Not all vertical currents are predictable. On a trip to Cocos Island, Costa Rica, my group had dived Isla Manuelita several times without incident. However, one afternoon we were adjacent to the pinnacle in the midst of our usual safety stop when a vicious downwelling suddenly tugged us deeper.
Those of us who were near the edge of the downward pull were able to swim out of its grasp and free from the threatening undertow. One diver, however, was not so fortunate.
Carrying two cameras, as professional photographers sometimes do when diving Cocos Island, and before he could react, he found himself at depths nearing the recreational limit. Being pulled from safety-stop depth to deeper than 100 feet (30 m) in a matter of seconds is a bit disconcerting.
Fortunately, even though this was his first encounter with vertical current, this diver was well-trained and had listened closely to the dive briefing. He knew what to do and executed perfectly.
These dangerous currents occur when a strong flow of water rushes over the lip of a wall toward the bottom, or a horizontal current strikes a stationary object, like the pinnacle at Isla Manuelita, and rushes down the face. Swift action is demanded. While being pulled deeper there is little time to stop, think and act. Your actions must be instinctive and immediate.
Remain calm and immediately increase your buoyancy as you swim upward and away from the current. As described earlier, swim parallel to the wall or seaward away from the wall. Using either technique, swim diagonally upward at a 45-degree angle while adding air to your buoyancy compensator to counteract the downward force (Photo Two). Don’t hesitate to fill the BC, if necessary; the added buoyancy might be your only hope to avoid being drawn deeper.Once you’ve added air, keep the inflate/deflate mechanism in your hand to immediately vent air in case you suddenly escape the downwelling.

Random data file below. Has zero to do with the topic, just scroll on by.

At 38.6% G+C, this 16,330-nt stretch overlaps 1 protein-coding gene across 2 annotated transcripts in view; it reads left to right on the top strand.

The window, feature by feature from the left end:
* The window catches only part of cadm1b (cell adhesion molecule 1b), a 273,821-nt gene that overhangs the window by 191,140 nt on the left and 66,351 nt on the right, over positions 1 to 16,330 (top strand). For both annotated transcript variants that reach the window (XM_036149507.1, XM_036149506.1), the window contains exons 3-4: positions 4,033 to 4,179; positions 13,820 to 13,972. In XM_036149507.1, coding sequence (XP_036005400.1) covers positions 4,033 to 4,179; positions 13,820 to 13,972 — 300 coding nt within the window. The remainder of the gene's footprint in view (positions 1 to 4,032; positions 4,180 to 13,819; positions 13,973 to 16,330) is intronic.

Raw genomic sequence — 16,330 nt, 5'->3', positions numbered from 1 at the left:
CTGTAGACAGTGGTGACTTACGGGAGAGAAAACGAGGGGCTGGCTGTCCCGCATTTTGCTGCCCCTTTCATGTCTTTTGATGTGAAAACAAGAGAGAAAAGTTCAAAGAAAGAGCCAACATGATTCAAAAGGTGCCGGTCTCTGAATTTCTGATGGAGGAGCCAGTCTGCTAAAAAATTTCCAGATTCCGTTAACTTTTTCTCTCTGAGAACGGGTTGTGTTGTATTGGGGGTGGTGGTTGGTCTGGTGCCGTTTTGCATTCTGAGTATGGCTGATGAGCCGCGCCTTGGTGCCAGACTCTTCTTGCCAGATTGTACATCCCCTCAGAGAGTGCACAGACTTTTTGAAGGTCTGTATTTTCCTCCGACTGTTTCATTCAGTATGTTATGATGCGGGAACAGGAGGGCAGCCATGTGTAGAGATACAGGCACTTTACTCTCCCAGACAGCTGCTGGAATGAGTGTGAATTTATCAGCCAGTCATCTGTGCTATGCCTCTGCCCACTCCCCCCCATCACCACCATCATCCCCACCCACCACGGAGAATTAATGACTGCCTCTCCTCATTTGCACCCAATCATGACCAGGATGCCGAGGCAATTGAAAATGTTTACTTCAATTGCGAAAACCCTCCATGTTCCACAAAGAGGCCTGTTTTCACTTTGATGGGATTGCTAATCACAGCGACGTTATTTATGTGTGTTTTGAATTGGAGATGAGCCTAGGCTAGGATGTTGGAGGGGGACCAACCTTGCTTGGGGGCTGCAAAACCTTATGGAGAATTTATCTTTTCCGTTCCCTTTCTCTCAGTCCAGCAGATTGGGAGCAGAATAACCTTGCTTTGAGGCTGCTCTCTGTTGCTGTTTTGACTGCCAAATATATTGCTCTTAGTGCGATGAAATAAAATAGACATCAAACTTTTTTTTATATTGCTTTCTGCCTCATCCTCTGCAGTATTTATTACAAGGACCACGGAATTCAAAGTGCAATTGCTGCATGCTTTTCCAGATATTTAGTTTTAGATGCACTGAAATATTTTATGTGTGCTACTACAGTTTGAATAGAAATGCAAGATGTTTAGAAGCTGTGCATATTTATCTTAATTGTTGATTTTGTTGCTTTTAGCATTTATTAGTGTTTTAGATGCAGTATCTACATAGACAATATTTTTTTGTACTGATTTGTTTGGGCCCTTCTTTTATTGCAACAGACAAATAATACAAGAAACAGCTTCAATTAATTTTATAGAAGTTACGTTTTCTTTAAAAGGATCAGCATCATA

If swimming vigorously and increasing your buoyancy does not halt your downward momentum, consider making physical contact with the nearest stationary object, even if it is the wall, and hold on tight, pulling yourself upward if necessary (Photo Three).Your only other choice is to ride out the downward flow. Fortunately, typically the strength of a downwelling current diminishes as it goes deeper. Once it subsides or you escape the downward force, you just need to make a safe ascent. Your dive computer will tell you if mandatory safety stops are required.
An upwelling current is the opposite of a downwelling. It flows vertically from deeper to shallower water. However, getting pushed toward the surface at an unsafe rate of ascent can have immediate medical consequences, mainly decompression sickness and overexpansion concerns.
When you feel yourself being pushed toward the surface, remain calm and attempt to escape the vertical current by swimming parallel to the wall or seaward away from the wall. Typically, this will eventually lead you out of the upwelling’s force.Using either technique, swim diagonally downward at a 45-degree angle (Photo Four). At the same time empty the air from your BC; using the bottom rear dump valve, if so equipped, typically is most effective in these head-down circumstances (Photo Five). Continue swimming until you are clear of the upward force. Depending on how fast and how shallow you were pushed by the upwelling ride, once you are out of its grasp it may be best to perform a safety stop at that depth, or even descend a few feet and do the same, before making a normal ascent. Either way, pay attention to your physical condition. If you notice any physical signs of having ascended too rapidly, proceed accordingly.
Vertical currents are rare, but there are several dive destinations, mostly exotic, where they are sometimes encountered. That is just another reason to dive with a commercial dive operator, or at least research the dive site before you are surprised by dangerous conditions.